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Resistance: Retribution

Chimera and say that.

The PSP is in a curious situation. Perhaps a victim of its own multi-functional design, the handheld has clocked up impressive sales in the face of daunting competition from the DS, yet in 2008 it seemed like the games were drying up. "Make more games!" said Sony to its third-party developers, before sheepishly muttering, "Oh, and maybe we should do the same."

Not that there haven't been games, and games based on popular PlayStation properties. This time last year, for example, there was God of War: Chains of Olympus, which made Kristan go all 8/10. Resistance is the next big franchise to get the shrinky-dink treatment and, once again, the result manages to sweeten the compromises of the port with satisfying action and impressive production values.

Set after the first game, and therefore presumably running alongside the events of its PS3 big brother Resistance 2, Retribution's story follows disgraced British squaddie James Grayson as he gets dropped into a new theatre of war in mainland Europe. Having been forced to kill his own brother in one of the Chimera conversion centres, Grayson went AWOL and began waging his own war against the baddies, free from interference from the military brass. Finally captured and sentenced to death, he's offered a last-minute reprieve if he agrees to help The Maquis, a French resistance group, repel the invaders.

It's a convoluted back-story, and one that unfortunately skips past what sounds like the most exciting part - Grayson's rogue one-man crusade - in favour of objective-led missions handed down by bossy-boots military men. The narrative isn't helped by some awkward dialogue, delivered in a variety of distracting British accents. Grayson himself is a surly and fairly unpleasant man to follow around, and sounds a lot like Ray Winstone by way of a racist minicab driver.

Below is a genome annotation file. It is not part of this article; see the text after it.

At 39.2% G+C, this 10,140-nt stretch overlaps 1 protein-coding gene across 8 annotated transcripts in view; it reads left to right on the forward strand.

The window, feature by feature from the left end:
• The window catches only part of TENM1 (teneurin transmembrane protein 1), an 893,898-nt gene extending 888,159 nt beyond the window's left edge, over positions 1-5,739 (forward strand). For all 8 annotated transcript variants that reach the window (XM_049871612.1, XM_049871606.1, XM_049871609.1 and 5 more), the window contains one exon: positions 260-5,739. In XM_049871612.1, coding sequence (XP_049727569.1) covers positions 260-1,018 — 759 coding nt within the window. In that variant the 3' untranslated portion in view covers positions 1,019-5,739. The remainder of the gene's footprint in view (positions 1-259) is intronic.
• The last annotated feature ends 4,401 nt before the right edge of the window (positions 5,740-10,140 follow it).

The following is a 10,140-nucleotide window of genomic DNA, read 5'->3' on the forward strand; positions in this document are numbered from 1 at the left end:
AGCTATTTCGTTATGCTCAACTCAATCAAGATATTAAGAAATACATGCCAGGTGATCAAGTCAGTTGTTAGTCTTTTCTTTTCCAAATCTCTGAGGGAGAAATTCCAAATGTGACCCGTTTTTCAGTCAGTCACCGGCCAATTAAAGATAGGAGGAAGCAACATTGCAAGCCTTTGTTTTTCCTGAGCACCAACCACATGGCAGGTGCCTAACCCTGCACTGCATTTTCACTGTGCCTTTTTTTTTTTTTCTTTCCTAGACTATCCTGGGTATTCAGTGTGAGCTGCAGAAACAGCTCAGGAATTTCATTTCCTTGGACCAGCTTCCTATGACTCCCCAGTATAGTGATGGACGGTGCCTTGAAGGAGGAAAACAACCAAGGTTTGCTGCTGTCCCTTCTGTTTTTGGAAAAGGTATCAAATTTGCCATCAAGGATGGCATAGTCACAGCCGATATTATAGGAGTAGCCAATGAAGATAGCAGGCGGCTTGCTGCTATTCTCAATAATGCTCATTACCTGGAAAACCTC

The small screen thankfully hasn't meant scaling down the series' larger foes.

None of this really matters once you're shooting at stuff, however, and the game wisely gets to the shooty bits once the obligatory story cut-scenes have done their thing. The game has switched from first-person to third-person, but since Sony Bend studio has spent the past decade making the daft-but-awesome Syphon Filter series, including two solid PSP versions, it's a wise choice.

Bend (named after its Oregon base - also home to the world's first pregnant man, fact fans!) has proven experience in squeezing the most from the PSP hardware and it pays off in spades here. Retribution looks great, with the sort of attention to detail and solid 3D environments that are often fudged for handheld audiences. Control, another area where ambitious PSP games suffer, is also handled with thought and care. The left stick moves Grayson, the face buttons control your aim. Right shoulder button shoots, and left activates whatever secondary fire your current weapon has.

The d-pad is called upon to flesh out these basics, with right cycling through your arsenal and left reloading. Targeting is automatic, using a broad rectangular reticule. You lock on to any enemies inside this area, meaning that the gameplay can retain the fast run-and-gun feel of the PS3 series without tripping over the limits of the PSP controls. It can feel a little frustrating at first, having this crucial element of shooter control taken away from you, but for those who like to do things manually, tapping up on the d-pad puts you into a slower but more accurate zoomed-in viewpoint or, when wielding the Fareye sniper rifle, the scope view.

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Dan Whitehead avatar

Dan Whitehead


Dan has been writing for Eurogamer since 2006 and specialises in RPGs, shooters and games for children. His bestest game ever is Julian Gollop's Chaos.